New Barnard and Columbia students attended an expanded sexual assault prevention program during orientation that included greater student participation as well as nearly two hours of additional material.
The new program, titled Step UP! and Get SAVI, incorporates student facilitators and orientation leaders to help first-years and transfer students engage with issues of consent and sexual violence through real-life applications.
"It's not just an introduction of what Step UP! is or what pro-social bystander behavior means, but it's also giving students an opportunity to look at common campus scenarios and think about how they might want to respond," La'Shawn Rivera, director of Sexual Violence Response and the Rape Crisis/Anti-Violence Support Center, who coordinated the program, said in an interview with Spectator. "This isn't just introducing the concepts—it's actually teaching them how to utilize the strategy."
In addition to a presentation similar to the one made during last year's NSOP consent education training to review the "Step UP!" model of bystander intervention, students were also given a handbook that listed scenarios about sexual and intimate partner violence.
After the presentation of each scenario, students broke up into their orientation groups to discuss what they thought would be the most effective approach to intervening in a given situation—or if intervention were appropriate at all. Group sizes, which reached 700 students per group last year, were capped at 150 students.
"We didn't really want students to feel like they sat in a room for two and a half hours and we're just speaking at them," Rivera said. "We really want students to feel like they're a part of what kind of community we're building here at Columbia around these issues."
Orientation leaders also played a role in these workshops for the first time, facilitating and engaging in small-group discussions within their orientation groups after receiving their own training from SVR.
Rivera said that because students spend much of orientation week with their orientation groups and leaders, their presence would mean that students would feel more comfortable participating openly in conversations about sexual violence.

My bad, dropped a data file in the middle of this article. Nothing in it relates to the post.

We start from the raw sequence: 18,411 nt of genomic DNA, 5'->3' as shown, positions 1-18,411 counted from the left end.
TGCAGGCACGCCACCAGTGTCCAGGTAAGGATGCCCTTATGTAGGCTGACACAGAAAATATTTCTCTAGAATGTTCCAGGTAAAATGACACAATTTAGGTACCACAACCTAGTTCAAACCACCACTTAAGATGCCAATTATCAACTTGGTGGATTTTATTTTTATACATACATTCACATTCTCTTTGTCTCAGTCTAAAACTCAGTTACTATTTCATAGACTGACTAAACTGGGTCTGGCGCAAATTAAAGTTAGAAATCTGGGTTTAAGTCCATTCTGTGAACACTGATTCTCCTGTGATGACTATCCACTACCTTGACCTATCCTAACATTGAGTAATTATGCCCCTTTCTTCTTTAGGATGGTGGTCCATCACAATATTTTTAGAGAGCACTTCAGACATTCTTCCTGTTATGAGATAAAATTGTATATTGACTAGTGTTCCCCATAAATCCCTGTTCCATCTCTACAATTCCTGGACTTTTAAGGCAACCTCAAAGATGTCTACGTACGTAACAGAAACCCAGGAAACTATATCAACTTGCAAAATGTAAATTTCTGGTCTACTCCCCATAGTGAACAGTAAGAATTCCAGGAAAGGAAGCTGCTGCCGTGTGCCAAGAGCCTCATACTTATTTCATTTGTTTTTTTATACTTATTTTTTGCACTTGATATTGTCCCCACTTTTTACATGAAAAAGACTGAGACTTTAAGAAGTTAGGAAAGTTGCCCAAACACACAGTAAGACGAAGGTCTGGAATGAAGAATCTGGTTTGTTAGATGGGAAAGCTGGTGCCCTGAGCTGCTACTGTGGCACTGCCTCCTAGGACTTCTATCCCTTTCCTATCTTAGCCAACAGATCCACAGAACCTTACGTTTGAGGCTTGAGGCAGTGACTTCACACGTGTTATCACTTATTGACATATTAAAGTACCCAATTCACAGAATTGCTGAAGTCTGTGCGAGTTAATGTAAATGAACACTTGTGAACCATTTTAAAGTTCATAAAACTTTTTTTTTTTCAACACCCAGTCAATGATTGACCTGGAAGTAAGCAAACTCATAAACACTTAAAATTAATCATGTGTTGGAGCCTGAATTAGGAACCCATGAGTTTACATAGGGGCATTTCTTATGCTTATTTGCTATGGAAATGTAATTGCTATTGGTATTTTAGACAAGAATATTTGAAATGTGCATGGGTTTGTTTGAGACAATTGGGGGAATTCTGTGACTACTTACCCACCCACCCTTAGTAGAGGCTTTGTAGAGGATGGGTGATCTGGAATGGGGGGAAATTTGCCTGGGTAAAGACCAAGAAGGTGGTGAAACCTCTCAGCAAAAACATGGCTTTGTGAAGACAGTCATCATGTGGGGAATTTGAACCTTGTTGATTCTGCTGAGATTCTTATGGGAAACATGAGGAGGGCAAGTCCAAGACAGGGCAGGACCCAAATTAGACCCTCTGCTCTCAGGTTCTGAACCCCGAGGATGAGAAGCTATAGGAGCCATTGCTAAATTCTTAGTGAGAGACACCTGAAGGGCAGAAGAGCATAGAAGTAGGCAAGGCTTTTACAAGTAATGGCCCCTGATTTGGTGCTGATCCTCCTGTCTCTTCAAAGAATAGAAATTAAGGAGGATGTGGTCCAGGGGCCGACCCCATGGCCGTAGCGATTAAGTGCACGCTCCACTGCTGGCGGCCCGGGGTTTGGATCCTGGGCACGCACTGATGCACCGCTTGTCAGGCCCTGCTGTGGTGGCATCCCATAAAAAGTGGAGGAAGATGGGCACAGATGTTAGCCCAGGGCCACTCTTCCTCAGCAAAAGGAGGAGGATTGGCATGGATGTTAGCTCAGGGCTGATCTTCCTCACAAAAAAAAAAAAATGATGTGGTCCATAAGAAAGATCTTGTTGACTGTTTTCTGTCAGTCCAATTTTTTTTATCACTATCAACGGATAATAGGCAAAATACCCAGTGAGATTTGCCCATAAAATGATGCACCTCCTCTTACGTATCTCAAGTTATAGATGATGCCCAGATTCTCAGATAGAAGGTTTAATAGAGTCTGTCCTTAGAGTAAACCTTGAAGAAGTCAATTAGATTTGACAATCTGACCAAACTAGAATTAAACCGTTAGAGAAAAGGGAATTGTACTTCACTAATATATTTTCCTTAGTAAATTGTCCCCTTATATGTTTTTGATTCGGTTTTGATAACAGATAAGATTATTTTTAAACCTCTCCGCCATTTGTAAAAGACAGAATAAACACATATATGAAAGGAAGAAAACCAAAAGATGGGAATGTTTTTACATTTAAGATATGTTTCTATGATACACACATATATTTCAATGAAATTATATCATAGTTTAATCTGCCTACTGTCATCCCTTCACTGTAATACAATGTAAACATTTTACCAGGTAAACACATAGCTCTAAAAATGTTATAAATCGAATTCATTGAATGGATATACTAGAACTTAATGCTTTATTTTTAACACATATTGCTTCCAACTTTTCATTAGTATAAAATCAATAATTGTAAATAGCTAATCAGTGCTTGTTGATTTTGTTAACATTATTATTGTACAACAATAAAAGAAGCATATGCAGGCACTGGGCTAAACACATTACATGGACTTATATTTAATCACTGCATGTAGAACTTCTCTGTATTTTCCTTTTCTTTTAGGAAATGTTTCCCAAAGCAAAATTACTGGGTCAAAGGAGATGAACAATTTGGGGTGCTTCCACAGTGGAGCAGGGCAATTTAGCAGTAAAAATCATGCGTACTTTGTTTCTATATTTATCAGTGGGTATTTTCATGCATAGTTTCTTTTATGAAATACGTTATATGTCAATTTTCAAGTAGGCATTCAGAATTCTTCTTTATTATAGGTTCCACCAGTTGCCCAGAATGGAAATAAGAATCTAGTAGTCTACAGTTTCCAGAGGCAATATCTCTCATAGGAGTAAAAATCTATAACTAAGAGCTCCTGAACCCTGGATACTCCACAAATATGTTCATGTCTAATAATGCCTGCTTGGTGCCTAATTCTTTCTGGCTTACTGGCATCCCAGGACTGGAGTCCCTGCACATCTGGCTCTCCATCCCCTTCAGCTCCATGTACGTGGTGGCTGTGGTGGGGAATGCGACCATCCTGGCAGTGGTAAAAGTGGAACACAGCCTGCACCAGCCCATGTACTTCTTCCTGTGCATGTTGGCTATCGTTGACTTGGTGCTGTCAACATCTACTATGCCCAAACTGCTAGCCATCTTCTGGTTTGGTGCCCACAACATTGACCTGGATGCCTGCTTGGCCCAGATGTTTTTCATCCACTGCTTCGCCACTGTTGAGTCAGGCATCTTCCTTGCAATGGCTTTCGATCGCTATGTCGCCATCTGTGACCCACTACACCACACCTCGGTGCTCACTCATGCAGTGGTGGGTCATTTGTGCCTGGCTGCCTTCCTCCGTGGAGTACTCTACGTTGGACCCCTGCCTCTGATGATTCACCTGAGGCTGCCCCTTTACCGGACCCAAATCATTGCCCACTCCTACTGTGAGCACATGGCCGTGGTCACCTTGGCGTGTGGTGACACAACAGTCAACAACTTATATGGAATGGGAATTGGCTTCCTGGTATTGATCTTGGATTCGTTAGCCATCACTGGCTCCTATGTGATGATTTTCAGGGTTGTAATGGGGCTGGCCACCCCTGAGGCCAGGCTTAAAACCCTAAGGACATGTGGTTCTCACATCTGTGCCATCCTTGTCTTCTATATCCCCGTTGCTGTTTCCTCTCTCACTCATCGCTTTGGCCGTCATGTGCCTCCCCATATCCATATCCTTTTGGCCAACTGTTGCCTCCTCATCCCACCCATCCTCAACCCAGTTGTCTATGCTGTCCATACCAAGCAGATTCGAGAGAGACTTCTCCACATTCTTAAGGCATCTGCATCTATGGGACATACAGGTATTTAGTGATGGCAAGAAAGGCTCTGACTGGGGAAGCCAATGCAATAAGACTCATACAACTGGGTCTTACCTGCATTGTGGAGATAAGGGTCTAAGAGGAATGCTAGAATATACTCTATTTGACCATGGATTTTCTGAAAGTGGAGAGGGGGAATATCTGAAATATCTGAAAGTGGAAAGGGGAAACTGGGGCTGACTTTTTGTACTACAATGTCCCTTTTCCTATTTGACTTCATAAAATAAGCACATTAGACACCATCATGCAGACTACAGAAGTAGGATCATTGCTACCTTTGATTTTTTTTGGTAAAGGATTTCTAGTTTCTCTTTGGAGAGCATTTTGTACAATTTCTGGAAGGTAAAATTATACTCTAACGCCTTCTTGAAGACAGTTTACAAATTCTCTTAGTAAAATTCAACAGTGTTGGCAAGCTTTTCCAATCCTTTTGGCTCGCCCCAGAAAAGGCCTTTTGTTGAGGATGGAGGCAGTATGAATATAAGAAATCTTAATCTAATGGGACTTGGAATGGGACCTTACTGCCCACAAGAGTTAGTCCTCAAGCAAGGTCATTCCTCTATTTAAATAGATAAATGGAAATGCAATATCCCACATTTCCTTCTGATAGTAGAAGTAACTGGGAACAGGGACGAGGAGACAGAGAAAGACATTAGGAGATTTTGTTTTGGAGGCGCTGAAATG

Step UP! and Get SAVI's cofacilitation model also meant that student volunteers and interns at SVR are leading sessions together with prevention coordinators on the office's professional staff.
"They're very knowledgeable about these issues—they've been facilitating these kinds of workshops for quite a while on campus," Rivera said. "They're also all undergraduates, so they're really speaking to an audience that they remember being in their shoes."
The most notable change for new students was the length of the new program. This year, the NSOP committee extended the time allotment for the session from 50 minutes to 2 hours and 50 minutes.
"It was kind of long, so some people seemed to have lost interest, though personally I thought it was pretty informative," Stephanie Borgani, CC '19, said.
For others, like Huber Gonzalez, CC '19, the new curriculum and scenarios were helpful in applying bystander intervention to real-world applications.
"I kind of understood most of what they were saying, but I think it was good to talk about different situations and what to do in different scenarios and everything," he said.
Sarah Elston, CC '19, said that while Step UP! and Get SAVI was a necessary part of NSOP programming, she also felt the program was too drawn out.
"They gave us a couple specific situations for one general example that I felt were repetitive, just because I kind of understood them the first time."
Rivera said she had anticipated such a reaction.
"It's risky because of that fear of people losing attention, and it's not a topic that people are typically excited or enthusiastic about, coming into their first week before classes start," she said."We're trying to acknowledge that and at the same time name why it's so critical for us to sit with this information and hold our responsibility and accountability to these behaviors."
Though Step UP! was also available as one of several workshop options for students to fulfill the sexual respect initiative last spring, Rivera said that the new NSOP program emphasizes students' arrival on campus.
"There's more focus on what are we trying to create at Columbia," she said. "We make time for new students to explore their own values around being a potential responder or bystander and really creating and supporting a culture of community accountability."
Caroline Chiu, Michael Ouimette, J. Clara Chan and Catie Edmondson contributed reporting.